Anna Quindlen on form & feminism

Anna Quindlen (left) & Kelly Corrigan

Anna Quindlen (left) & Kelly Corrigan

Anna Quindlen, on tour with her new novel Miller’s Valley, sat down for a rollicking interview with author Kelly Corrigan recently at San Francisco’s Commonwealth Club. Within an hour they had traded profound thoughts and raucous asides – some printable and some not – on topics ranging from literary form to family histories to feminism, from death & dying to the prosecution of rapists.

A few random excerpts:

Re Miller’s Valley – which reviewers have described as “a quintessential small town story about a family you will never forget” – Quindlen said she felt early on that she wanted it to be written in the first person (Mimi, who grows from an 11-year-old into her sixties in the book, is the narrator) because she wanted to leave “some ambiguity at the end, and that’s only possible with a first person narrator. There is a kind of intimacy you can only develop through the first person.”

On how much of Miller’s Valley – and her seven earlier novels – is taken from her own life: “When I was a newspaper reporter people thought I made things up. Now I make things up and people think they’re real.”

On families, literary and otherwise: Corrigan, noting Quindlen’s untroubled childhood and long-lasting, happy marriage, asked if “people who have not lived through deep dysfunction” can still produce great writing. “I had a happy childhood,”Quindlen responded, “but I remember always feeling that there was no place for me in the world.” Then she listed three things that have made her the (highly acclaimed) writer she is: her mother’s illness and death – Quindlen, the eldest of five siblings, left college in her sophomore year to care for her cancer-stricken mother – the “good luck to be a street reporter in New York City,” and being a mom to her three now-grown children.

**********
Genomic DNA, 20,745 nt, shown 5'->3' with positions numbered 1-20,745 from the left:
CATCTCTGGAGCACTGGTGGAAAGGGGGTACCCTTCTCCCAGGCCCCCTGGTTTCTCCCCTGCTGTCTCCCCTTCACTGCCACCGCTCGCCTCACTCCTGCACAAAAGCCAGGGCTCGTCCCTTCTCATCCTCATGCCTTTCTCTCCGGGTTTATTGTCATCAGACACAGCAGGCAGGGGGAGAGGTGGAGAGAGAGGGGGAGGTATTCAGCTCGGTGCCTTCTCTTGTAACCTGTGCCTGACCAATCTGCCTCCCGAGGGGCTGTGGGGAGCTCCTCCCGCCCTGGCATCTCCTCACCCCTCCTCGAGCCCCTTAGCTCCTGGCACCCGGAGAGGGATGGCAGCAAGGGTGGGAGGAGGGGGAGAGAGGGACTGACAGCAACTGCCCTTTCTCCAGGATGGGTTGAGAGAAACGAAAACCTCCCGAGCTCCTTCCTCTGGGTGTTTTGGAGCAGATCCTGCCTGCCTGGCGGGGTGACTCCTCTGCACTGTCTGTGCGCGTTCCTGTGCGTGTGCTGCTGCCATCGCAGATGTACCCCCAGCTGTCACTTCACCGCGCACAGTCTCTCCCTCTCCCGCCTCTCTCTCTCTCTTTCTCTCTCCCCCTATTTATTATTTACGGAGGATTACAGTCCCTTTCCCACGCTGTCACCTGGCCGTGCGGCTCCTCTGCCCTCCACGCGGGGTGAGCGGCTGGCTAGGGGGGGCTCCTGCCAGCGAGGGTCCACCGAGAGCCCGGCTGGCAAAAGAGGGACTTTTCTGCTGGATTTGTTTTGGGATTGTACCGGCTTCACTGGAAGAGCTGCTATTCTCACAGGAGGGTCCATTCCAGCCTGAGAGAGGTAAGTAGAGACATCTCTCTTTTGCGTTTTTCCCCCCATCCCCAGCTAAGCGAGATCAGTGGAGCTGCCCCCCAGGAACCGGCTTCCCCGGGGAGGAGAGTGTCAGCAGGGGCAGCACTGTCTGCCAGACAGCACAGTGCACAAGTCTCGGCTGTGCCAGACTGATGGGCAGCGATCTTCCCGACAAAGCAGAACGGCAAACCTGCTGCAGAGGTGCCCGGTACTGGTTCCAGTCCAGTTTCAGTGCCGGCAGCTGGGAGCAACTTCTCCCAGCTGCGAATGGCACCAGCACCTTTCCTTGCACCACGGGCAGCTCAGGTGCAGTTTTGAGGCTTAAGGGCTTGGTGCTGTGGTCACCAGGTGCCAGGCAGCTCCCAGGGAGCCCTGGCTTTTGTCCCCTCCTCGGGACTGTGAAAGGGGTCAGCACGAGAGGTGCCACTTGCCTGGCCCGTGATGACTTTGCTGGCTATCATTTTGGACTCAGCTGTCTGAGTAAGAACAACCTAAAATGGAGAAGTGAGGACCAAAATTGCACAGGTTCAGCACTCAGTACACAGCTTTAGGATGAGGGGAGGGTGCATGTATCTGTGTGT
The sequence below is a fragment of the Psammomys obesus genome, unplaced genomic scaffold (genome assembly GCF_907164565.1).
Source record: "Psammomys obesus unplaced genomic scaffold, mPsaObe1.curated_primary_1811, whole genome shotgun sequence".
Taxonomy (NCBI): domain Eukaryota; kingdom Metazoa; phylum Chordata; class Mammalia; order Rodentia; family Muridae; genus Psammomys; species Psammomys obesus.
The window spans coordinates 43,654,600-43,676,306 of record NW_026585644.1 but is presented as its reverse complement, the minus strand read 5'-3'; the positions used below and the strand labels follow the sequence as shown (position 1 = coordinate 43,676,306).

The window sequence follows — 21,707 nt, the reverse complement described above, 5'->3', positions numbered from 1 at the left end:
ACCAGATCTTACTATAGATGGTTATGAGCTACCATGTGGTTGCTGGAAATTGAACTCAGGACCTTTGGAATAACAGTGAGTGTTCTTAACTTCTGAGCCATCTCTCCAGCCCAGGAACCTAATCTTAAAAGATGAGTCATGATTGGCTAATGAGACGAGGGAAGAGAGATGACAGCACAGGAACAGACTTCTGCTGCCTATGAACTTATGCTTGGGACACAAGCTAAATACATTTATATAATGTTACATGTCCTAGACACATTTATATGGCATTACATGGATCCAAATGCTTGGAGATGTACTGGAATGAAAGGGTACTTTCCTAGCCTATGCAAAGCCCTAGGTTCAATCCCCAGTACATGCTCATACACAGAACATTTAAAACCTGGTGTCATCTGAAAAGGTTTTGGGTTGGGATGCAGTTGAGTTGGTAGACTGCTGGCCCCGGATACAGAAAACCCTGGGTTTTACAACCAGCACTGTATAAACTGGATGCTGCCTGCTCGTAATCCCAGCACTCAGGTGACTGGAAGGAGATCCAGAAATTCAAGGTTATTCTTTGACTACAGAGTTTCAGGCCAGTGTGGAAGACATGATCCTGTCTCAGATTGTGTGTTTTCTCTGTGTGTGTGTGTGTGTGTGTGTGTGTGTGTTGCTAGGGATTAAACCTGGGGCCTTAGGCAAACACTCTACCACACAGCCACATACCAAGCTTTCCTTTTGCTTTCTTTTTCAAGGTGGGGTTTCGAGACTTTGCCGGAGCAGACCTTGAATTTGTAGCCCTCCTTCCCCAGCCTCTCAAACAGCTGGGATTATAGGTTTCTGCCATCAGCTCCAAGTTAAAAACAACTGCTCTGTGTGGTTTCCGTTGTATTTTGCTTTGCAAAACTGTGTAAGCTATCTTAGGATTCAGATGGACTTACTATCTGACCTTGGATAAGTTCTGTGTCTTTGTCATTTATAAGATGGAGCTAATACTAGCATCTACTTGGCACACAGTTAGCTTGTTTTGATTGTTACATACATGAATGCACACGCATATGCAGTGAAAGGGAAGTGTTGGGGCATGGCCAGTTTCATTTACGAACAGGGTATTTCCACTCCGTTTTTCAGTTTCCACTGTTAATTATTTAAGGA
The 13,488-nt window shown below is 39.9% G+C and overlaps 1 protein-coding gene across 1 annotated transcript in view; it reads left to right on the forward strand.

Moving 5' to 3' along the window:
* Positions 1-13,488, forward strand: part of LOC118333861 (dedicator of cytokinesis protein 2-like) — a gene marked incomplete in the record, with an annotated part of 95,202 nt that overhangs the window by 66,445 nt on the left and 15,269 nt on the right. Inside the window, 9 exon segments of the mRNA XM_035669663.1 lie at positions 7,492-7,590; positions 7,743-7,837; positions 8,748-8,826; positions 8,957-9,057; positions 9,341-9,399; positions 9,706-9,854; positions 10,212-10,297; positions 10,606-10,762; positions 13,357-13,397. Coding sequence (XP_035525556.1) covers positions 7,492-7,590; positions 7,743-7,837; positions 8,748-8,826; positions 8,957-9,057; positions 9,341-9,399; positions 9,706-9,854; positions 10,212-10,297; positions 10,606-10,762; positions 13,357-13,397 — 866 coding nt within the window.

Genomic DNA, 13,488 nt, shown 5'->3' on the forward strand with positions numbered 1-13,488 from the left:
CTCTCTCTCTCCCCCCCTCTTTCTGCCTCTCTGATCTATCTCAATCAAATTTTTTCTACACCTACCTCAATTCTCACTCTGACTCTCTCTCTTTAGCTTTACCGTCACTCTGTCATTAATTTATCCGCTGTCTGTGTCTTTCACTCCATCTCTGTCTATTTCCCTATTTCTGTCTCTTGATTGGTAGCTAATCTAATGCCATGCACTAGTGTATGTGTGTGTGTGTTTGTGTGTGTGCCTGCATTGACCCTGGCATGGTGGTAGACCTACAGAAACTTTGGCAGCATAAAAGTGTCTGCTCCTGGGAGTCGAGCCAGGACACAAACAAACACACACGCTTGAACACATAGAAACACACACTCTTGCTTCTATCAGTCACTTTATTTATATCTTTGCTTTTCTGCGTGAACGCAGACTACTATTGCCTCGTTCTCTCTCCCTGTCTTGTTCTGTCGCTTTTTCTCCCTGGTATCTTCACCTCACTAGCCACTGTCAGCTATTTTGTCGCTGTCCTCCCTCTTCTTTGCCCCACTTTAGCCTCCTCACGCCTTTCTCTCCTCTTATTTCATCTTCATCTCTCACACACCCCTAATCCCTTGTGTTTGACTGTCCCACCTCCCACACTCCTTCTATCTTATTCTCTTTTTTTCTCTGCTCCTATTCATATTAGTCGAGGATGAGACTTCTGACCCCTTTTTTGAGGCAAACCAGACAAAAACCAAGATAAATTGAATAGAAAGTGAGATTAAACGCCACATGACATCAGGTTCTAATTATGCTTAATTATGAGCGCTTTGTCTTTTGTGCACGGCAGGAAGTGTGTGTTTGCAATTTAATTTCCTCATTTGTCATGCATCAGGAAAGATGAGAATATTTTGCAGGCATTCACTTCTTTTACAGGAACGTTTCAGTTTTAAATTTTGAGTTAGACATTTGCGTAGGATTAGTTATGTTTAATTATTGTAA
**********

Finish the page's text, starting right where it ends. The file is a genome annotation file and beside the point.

Corrigan followed with a family tale of her own. After calling her mother to tell her about an award just received, Corrigan was dismayed by her mother’s being “not very impressed.” So after a few moments of disappointment she called back to find out why. Her mother said, “I’m glad you called back. I’m jealous.” To which Quindlen added, “We all said, ‘I don’t want the kind of life my mother had.’”

Quindlen 4.11.16

On memoir (both authors have produced well-received memoirs) v fiction: “In memoirs there is stuff you can’t talk about,” Corrigan commented, “like jealousies, or sex with your husband. But in fiction we can be more honest about what hangs us up.”

“How’s feminism going?” Corrigan asked toward the end of the conversation. “We (feminists) are, like God, everywhere,” Quindlen replied. Concerning one major issue of the feminist movement, Corrigan mentioned data that “reported rapes are up.” Possibly, she added, because for so long rapes went unreported.” But Quindlen noted ruefully that “fairly recently, in New York, you couldn’t prosecute without a third party witness. “Someone had to walk in during the event, preferably a nun or a policeman.”

Asked to name her favorite rising feminist, Quiundlen paused only briefly before saying “Lena Dunham. She immediately used her fame to help others. Every book event she does is tied to the local Planned Parenthood.” Citing the oft-repeated feminist mantra Learn, Earn, Return, Quindlen said Dunham “is doing all three at the same time.” And Quindlen couldn’t resist getting in a plug for another woman she admires, “Hillary Rodham, as I like to call her, not using her slave name – is best qualified, and will make a great President.”

 

Bernie Sanders, presidential candidate?